Ross Douthat says that President Obama’s inability to persuade Republicans to agree to a larger tax increase shows that liberalism is doomed since clearly the political will just isn’t there to raise the tax revenues necessary to fund the welfare state.
The trouble I have with this case is that it didn’t really test tax hikes versus spending. What Democrats found is that, when the question is raising taxes to reduce the deficit versus not raising taxes to reduce the deficit, the political going is tougher than liberals would like. But that tells us very little about sustaining Social Security and Medicare.
I actually think we learned a lot about sustaining Social Security and Medicare here. A an awful lot of post hoc analysis of the fiscal cliff deal is acting as if the issue was that the White House wanted tax revenue to shore up retirement programs and Republicans didn’t want to give in. What actually happened was that the White House wanted a big tax hike paired with big spending cuts in order to achieve major deficit reduction and Republicans didn’t want to do any of those things.
In deference to GOP wishes, we didn’t cut retirement programs at all, we only raised taxes a little, and the basic fiscal picture didn’t change very much.
What we learned, in other words, is that even with a Democratic President in the White House who’s eager to cut spending on retirement programs they still don’t get cut. That’s how robust the welfare state is. Recall that the last time we had a Republican President in the White House what he did was make Medicare benefits significantly more generous. Recall also that Mitt Romney ran on a pledge to increase Medicare benefits for ten years and then offset that by cutting benefits for younger people in the future. That’s how robust the welfare state is. Concern trolling about Democratic senators’ willingness to blink on taxes is neat, but all we’re seeing again and again is confirmation of Paul Pierson’s thesis from Dismantling the Welfare State?, namely that dismantling the welfare state is incredibly difficult.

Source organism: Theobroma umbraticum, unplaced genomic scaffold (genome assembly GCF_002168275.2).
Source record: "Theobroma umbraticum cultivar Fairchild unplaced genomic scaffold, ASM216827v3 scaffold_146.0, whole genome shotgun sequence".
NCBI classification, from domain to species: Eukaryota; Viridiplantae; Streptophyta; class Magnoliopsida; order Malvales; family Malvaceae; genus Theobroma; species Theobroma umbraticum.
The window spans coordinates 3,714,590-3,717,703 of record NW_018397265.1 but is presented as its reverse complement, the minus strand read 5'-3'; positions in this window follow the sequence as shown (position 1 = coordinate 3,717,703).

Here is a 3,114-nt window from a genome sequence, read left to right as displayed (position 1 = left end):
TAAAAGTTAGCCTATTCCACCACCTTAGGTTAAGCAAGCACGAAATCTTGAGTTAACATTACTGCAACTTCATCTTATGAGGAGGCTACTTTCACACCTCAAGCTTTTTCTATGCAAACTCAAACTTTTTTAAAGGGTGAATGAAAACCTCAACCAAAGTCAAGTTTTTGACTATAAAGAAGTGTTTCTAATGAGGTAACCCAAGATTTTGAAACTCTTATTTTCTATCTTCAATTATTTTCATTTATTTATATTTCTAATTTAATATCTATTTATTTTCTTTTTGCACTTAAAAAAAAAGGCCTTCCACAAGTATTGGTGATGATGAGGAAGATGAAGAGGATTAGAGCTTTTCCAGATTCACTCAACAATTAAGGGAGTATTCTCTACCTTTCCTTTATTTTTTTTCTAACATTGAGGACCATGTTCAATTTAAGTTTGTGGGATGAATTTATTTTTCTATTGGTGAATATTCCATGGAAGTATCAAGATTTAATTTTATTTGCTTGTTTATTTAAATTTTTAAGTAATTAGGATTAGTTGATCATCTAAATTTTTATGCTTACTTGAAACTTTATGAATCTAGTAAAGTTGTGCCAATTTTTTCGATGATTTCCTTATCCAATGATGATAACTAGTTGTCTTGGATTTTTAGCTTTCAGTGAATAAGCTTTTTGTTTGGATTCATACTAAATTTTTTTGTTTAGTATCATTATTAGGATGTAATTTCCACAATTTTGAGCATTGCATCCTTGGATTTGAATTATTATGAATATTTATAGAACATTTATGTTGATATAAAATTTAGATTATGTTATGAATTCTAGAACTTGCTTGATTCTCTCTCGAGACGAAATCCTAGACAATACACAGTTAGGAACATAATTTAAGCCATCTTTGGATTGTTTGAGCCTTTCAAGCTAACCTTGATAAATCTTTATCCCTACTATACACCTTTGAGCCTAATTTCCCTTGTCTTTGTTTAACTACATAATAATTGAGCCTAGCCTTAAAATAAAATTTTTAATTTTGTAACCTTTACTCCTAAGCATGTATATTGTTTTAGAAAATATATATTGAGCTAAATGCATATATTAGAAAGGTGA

If you want to worry about something, worry about the United States of America. What we’ve seen time and again for the past five years is a breakdown of responsible party government in the United States. Nobody gets their way legislatively, so nobody has to take the fall when things work out poorly.